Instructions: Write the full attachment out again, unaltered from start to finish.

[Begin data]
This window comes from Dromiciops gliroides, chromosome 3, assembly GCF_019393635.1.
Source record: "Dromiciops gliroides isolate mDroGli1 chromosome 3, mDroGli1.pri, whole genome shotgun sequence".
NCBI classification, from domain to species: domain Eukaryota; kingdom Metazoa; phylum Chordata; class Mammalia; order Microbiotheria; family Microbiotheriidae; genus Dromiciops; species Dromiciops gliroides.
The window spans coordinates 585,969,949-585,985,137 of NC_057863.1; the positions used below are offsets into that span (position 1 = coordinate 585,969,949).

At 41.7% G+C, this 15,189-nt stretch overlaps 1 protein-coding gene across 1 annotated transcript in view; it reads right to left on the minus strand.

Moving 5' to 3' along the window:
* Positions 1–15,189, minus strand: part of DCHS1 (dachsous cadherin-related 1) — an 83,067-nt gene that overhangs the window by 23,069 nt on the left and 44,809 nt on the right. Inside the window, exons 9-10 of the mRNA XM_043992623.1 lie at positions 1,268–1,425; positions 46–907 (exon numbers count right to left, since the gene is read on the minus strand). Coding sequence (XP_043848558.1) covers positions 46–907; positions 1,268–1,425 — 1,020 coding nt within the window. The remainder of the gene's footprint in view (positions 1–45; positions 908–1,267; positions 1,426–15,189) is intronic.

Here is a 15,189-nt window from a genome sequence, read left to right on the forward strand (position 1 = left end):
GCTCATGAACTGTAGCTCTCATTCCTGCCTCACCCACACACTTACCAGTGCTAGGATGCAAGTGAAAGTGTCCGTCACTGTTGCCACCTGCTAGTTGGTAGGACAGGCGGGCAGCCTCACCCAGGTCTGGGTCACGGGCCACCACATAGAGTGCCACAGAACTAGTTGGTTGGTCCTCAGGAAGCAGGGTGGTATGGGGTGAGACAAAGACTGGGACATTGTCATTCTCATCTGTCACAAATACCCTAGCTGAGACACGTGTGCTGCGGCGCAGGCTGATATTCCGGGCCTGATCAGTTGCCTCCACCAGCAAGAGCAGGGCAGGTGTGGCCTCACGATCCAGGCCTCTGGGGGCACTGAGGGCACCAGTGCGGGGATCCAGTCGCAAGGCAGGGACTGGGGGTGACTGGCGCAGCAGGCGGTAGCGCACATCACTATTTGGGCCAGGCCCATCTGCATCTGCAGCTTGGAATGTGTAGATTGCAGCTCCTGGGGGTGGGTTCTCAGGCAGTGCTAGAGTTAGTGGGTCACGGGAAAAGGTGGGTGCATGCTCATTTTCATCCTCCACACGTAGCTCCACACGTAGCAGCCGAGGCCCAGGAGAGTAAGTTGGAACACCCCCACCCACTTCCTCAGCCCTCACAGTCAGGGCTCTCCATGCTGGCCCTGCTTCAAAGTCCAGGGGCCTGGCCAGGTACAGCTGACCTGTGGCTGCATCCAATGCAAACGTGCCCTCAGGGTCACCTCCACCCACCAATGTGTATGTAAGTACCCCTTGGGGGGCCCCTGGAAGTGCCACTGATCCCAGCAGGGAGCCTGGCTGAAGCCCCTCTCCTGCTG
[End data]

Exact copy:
This window comes from Dromiciops gliroides, chromosome 3, assembly GCF_019393635.1.
Source record: "Dromiciops gliroides isolate mDroGli1 chromosome 3, mDroGli1.pri, whole genome shotgun sequence".
NCBI classification, from domain to species: domain Eukaryota; kingdom Metazoa; phylum Chordata; class Mammalia; order Microbiotheria; family Microbiotheriidae; genus Dromiciops; species Dromiciops gliroides.
The window spans coordinates 585,969,949-585,985,137 of NC_057863.1; the positions used below are offsets into that span (position 1 = coordinate 585,969,949).

At 41.7% G+C, this 15,189-nt stretch overlaps 1 protein-coding gene across 1 annotated transcript in view; it reads right to left on the minus strand.

Moving 5' to 3' along the window:
* Positions 1–15,189, minus strand: part of DCHS1 (dachsous cadherin-related 1) — an 83,067-nt gene that overhangs the window by 23,069 nt on the left and 44,809 nt on the right. Inside the window, exons 9-10 of the mRNA XM_043992623.1 lie at positions 1,268–1,425; positions 46–907 (exon numbers count right to left, since the gene is read on the minus strand). Coding sequence (XP_043848558.1) covers positions 46–907; positions 1,268–1,425 — 1,020 coding nt within the window. The remainder of the gene's footprint in view (positions 1–45; positions 908–1,267; positions 1,426–15,189) is intronic.

Here is a 15,189-nt window from a genome sequence, read left to right on the forward strand (position 1 = left end):
GCTCATGAACTGTAGCTCTCATTCCTGCCTCACCCACACACTTACCAGTGCTAGGATGCAAGTGAAAGTGTCCGTCACTGTTGCCACCTGCTAGTTGGTAGGACAGGCGGGCAGCCTCACCCAGGTCTGGGTCACGGGCCACCACATAGAGTGCCACAGAACTAGTTGGTTGGTCCTCAGGAAGCAGGGTGGTATGGGGTGAGACAAAGACTGGGACATTGTCATTCTCATCTGTCACAAATACCCTAGCTGAGACACGTGTGCTGCGGCGCAGGCTGATATTCCGGGCCTGATCAGTTGCCTCCACCAGCAAGAGCAGGGCAGGTGTGGCCTCACGATCCAGGCCTCTGGGGGCACTGAGGGCACCAGTGCGGGGATCCAGTCGCAAGGCAGGGACTGGGGGTGACTGGCGCAGCAGGCGGTAGCGCACATCACTATTTGGGCCAGGCCCATCTGCATCTGCAGCTTGGAATGTGTAGATTGCAGCTCCTGGGGGTGGGTTCTCAGGCAGTGCTAGAGTTAGTGGGTCACGGGAAAAGGTGGGTGCATGCTCATTTTCATCCTCCACACGTAGCTCCACACGTAGCAGCCGAGGCCCAGGAGAGTAAGTTGGAACACCCCCACCCACTTCCTCAGCCCTCACAGTCAGGGCTCTCCATGCTGGCCCTGCTTCAAAGTCCAGGGGCCTGGCCAGGTACAGCTGACCTGTGGCTGCATCCAATGCAAACGTGCCCTCAGGGTCACCTCCACCCACCAATGTGTATGTAAGTACCCCTTGGGGGGCCCCTGGAAGTGCCACTGATCCCAGCAGGGAGCCTGGCTGAAGCCCCTCTCCTGCTG